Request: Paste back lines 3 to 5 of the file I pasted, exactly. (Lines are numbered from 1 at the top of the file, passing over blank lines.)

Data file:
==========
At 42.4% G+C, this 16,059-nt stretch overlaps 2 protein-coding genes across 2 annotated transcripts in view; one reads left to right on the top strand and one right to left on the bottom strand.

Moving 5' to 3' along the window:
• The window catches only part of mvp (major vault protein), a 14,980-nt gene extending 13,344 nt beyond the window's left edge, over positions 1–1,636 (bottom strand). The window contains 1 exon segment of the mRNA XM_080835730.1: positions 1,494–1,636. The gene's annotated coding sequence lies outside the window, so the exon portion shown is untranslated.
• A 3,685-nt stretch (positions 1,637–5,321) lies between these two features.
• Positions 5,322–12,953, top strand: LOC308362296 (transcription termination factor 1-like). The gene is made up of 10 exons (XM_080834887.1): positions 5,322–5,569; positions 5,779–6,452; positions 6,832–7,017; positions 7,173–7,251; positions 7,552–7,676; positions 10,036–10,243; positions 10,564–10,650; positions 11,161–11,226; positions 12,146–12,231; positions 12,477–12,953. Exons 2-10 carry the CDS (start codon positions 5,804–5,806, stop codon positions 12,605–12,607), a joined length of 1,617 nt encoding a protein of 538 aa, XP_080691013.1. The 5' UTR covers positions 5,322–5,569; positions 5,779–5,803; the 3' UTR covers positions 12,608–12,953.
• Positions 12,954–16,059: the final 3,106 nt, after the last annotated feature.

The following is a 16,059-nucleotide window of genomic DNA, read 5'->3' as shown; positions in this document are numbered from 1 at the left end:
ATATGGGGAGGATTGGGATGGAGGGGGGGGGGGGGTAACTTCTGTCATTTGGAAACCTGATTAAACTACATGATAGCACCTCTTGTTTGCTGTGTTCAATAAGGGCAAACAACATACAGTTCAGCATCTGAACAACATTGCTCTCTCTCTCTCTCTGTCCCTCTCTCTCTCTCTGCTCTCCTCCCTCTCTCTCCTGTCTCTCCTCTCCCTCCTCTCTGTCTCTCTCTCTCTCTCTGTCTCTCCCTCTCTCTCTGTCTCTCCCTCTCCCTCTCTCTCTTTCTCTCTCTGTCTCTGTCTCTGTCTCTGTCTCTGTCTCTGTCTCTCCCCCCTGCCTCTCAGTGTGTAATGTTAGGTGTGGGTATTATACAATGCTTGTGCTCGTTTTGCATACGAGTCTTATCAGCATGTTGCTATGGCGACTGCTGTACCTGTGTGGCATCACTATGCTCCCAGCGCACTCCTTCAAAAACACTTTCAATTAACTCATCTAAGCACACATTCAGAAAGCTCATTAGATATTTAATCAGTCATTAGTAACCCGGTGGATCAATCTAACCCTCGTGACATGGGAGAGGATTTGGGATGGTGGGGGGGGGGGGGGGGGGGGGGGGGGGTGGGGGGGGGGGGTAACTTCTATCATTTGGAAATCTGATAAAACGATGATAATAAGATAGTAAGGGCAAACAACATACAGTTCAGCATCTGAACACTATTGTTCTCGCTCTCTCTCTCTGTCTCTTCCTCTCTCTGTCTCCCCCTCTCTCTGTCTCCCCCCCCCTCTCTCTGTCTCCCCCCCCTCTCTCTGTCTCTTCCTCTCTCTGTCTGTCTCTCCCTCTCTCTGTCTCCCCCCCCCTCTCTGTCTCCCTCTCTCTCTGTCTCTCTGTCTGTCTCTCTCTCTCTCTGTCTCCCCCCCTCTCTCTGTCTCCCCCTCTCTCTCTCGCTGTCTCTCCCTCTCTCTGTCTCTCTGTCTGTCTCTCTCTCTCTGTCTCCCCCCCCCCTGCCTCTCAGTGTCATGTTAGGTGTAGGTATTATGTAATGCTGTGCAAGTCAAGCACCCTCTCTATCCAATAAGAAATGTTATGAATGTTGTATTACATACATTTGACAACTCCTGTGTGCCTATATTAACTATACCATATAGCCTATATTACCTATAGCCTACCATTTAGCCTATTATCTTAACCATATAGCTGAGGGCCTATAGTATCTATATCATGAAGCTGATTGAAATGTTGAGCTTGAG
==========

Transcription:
• The window catches only part of mvp (major vault protein), a 14,980-nt gene extending 13,344 nt beyond the window's left edge, over positions 1–1,636 (bottom strand). The window contains 1 exon segment of the mRNA XM_080835730.1: positions 1,494–1,636. The gene's annotated coding sequence lies outside the window, so the exon portion shown is untranslated.
• A 3,685-nt stretch (positions 1,637–5,321) lies between these two features.
• Positions 5,322–12,953, top strand: LOC308362296 (transcription termination factor 1-like). The gene is made up of 10 exons (XM_080834887.1): positions 5,322–5,569; positions 5,779–6,452; positions 6,832–7,017; positions 7,173–7,251; positions 7,552–7,676; positions 10,036–10,243; positions 10,564–10,650; positions 11,161–11,226; positions 12,146–12,231; positions 12,477–12,953. Exons 2-10 carry the CDS (start codon positions 5,804–5,806, stop codon positions 12,605–12,607), a joined length of 1,617 nt encoding a protein of 538 aa, XP_080691013.1. The 5' UTR covers positions 5,322–5,569; positions 5,779–5,803; the 3' UTR covers positions 12,608–12,953.